But tribal differences also presented many difficulties in ancient Israel – as they do today. Tribal and family bonds often spark useless blood feuds and wars. We see the damage tribalism has inflicted, particularly in the Middle East and Africa. The Kingdom of Israel and Judah split into two kingdoms because of tribal quarrels. The mutual tribal hatreds of the Judeans and Samaritans remain evident in the Gospels. And even American folklore records family feuds, most famously the Hatfields and the McCoys.

But the Old Testament already points to ways of transcending and overcoming the evils of tribalism. God sends Jonah, the reluctant prophet, to the Ninevites, the archenemies of the Jews. He preaches repentance, and lo and behold, the enemies of the Jews repent! The message is loud and clear. Israel’s enemies are not necessarily members of a hostile tribe, only those unrepentant and in league with Satan.

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The real enemy of the Jews is sin, evil, and the Devil himself. Beyond all previous expectation, after repenting of their sins, the Ninevites became their brothers – which forced the Jews to rethink what Jewish exceptionalism meant.

Jesus continues to teach repentance as the fundamental requirement of brotherhood. He begins His ministry in continuity with the teaching of John the Baptist: “The time is fulfilled, and the kingdom of God is at hand; repent, and believe in the gospel.” (Mark 1:15) Before we can be members of the tribe of Jesus – the kingdom of God – we must first renounce sin and reform our lives. He continues His saving ministry by enlisting the Twelve.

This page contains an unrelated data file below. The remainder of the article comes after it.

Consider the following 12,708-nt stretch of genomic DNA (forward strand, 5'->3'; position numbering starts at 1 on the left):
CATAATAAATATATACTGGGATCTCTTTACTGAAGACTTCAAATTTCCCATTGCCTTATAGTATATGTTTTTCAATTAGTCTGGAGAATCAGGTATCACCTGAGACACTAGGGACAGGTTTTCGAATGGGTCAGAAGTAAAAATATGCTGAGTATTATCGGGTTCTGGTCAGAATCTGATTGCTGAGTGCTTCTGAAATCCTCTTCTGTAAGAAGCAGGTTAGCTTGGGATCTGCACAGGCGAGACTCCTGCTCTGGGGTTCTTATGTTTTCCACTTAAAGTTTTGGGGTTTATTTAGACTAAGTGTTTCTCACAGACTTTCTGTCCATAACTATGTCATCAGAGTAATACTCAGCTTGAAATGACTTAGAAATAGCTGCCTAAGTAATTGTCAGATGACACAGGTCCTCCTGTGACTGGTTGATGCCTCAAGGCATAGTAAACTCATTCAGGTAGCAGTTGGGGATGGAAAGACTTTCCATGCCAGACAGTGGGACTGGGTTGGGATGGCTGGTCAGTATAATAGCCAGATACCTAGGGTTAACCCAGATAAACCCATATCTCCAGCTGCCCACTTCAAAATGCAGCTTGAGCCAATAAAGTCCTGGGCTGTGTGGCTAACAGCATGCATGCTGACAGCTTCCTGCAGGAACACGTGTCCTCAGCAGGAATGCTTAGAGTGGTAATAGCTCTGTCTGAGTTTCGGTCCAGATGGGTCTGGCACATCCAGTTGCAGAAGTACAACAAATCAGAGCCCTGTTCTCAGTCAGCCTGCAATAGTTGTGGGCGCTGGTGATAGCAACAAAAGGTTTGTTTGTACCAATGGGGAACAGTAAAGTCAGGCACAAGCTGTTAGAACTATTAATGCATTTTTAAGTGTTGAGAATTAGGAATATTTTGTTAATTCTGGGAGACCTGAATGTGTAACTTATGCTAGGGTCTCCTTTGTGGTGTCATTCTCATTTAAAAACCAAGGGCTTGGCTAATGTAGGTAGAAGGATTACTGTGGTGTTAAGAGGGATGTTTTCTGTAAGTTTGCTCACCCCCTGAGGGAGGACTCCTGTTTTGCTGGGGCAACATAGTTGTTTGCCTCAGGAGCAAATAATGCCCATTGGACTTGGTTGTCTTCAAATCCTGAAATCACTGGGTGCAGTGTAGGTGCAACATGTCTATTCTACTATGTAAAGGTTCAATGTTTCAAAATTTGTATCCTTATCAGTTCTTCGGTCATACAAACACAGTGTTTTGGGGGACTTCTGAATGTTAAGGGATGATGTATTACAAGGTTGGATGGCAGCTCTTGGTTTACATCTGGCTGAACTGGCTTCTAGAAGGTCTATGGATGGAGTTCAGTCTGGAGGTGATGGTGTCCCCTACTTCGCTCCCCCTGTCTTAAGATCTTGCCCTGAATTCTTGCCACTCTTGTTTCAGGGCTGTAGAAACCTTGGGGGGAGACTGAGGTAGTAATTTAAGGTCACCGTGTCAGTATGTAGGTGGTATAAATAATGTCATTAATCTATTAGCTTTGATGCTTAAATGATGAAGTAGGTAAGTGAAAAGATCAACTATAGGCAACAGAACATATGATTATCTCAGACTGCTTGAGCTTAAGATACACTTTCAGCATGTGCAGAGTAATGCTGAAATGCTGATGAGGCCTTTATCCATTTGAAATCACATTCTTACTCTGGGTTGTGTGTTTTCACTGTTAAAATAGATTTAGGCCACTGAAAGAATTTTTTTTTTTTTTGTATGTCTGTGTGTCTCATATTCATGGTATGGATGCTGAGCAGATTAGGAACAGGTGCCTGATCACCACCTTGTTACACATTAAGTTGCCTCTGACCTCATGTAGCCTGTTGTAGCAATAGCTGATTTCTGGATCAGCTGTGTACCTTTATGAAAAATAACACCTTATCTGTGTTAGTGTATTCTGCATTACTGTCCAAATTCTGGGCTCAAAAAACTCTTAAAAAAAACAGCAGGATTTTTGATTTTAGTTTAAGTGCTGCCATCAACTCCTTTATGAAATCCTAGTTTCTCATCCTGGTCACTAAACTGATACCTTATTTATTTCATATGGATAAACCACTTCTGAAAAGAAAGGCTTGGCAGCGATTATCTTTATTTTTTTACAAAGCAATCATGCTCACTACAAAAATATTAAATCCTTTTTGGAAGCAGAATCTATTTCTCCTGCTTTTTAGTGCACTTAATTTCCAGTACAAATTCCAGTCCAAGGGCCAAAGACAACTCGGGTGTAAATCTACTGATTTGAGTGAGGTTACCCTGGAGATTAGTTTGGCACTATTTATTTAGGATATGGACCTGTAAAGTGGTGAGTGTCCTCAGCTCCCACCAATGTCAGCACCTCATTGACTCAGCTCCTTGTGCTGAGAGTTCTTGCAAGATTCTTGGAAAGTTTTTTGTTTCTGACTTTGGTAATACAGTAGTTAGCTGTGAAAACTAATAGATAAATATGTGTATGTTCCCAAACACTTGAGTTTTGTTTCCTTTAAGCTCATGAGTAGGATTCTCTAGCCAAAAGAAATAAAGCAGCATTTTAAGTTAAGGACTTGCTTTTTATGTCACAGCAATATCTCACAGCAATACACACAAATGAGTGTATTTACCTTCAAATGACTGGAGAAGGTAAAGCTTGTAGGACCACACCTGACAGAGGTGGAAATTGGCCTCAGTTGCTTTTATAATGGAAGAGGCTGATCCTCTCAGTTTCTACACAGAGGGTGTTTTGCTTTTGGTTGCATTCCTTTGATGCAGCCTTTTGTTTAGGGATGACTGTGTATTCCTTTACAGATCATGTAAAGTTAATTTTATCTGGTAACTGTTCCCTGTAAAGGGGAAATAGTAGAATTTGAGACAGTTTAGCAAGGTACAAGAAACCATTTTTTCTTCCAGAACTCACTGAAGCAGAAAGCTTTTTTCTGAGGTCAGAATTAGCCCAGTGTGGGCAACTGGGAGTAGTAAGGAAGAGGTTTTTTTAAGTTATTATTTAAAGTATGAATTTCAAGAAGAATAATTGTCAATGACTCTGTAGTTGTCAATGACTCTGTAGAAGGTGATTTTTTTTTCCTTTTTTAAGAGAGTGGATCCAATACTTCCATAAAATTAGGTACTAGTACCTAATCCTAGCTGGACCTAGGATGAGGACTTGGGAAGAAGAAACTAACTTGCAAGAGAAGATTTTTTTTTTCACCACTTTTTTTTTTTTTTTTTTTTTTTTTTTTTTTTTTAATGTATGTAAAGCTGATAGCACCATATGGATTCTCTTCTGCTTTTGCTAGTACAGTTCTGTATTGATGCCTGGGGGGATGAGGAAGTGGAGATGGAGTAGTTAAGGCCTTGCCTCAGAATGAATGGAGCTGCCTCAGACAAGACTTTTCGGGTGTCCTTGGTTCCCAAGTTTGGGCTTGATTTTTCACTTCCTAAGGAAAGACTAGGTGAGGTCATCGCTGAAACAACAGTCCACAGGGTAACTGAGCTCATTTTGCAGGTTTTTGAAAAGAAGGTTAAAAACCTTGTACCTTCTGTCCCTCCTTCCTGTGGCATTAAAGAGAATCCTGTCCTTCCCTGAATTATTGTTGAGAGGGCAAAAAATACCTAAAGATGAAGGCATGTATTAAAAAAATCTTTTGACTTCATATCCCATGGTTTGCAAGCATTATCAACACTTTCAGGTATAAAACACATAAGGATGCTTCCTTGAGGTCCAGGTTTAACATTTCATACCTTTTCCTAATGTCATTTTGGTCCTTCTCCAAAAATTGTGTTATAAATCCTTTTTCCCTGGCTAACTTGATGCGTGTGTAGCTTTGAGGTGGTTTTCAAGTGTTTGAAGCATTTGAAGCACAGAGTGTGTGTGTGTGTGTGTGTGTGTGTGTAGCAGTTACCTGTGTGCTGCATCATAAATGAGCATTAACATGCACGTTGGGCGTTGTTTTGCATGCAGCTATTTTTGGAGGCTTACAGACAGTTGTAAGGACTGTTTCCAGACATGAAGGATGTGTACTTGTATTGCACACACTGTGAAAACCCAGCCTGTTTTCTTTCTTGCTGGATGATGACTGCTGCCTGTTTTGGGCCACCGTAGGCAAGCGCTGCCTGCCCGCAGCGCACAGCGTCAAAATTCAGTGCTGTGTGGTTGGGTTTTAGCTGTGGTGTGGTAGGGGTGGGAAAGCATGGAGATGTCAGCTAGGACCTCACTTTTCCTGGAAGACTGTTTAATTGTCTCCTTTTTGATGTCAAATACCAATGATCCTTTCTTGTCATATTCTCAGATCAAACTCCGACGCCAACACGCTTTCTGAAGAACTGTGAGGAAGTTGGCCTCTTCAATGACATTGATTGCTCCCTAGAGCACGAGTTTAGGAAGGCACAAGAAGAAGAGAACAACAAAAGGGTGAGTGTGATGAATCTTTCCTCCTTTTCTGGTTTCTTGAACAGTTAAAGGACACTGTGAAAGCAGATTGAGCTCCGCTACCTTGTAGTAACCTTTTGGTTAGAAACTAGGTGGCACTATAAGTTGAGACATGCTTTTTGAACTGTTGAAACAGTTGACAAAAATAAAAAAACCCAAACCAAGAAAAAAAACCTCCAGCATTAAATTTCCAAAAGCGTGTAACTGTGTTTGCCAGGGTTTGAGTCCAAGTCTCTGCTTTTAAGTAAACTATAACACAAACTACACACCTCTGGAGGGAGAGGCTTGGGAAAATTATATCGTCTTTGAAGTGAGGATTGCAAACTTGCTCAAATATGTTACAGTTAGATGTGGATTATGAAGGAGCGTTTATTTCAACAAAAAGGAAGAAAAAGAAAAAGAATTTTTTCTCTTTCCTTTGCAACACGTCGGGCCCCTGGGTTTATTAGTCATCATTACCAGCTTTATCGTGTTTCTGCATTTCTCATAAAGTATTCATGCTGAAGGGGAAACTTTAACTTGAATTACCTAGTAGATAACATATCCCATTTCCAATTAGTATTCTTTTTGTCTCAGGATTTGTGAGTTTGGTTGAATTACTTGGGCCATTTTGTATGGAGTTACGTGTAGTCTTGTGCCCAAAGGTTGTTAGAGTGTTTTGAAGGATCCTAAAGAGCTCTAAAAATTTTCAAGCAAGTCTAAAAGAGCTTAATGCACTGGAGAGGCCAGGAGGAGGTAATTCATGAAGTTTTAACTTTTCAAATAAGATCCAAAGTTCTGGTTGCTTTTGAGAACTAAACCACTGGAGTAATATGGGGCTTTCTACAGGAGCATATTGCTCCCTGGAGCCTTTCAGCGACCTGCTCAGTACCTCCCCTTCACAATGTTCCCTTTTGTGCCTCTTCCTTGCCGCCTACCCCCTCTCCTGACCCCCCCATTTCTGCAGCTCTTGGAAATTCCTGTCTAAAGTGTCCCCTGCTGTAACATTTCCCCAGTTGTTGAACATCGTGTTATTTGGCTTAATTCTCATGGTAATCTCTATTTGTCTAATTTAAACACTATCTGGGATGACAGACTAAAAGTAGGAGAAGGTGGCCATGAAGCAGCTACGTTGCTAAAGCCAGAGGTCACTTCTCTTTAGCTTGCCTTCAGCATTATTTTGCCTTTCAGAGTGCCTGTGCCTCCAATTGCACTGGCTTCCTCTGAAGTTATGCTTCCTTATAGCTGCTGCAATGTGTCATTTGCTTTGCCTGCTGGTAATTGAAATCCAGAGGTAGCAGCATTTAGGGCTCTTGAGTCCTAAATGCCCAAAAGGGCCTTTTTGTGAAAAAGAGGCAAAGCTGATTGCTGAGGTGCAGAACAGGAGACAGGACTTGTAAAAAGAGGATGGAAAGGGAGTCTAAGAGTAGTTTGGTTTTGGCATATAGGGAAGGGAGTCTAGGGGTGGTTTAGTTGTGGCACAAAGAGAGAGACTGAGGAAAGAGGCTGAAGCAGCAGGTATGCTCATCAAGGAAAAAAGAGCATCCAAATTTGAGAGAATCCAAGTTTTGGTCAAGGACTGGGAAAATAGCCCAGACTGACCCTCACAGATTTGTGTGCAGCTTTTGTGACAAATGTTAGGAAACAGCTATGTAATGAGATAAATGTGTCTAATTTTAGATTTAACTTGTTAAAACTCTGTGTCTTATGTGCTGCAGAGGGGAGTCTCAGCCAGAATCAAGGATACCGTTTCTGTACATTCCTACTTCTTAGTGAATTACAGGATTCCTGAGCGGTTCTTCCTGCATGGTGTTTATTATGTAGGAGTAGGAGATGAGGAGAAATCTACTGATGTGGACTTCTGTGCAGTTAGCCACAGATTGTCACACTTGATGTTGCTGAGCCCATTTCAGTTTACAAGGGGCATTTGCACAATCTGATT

The number was significant to attentive Jews. They must have sensed the connection to the twelve tribes of Israel. Indeed, Jesus replaced the twelve tribes with a brotherhood that transcends all tribes in His new and everlasting Covenant.

The renunciation of sin followed by the obedience of faith forms the foundation of the tribe of Jesus. As Christians, when we call each other brother, we are not referring to the bonds of blood in a family or a tribe. We are brothers in the Lord, members of the Mystical Body of Christ. The blood that we share and have in common is the Precious Blood of Jesus. So the brotherhood of Jesus Christ extends beyond national boundaries. The brotherhood of Christ is properly called universal – i.e., Catholic.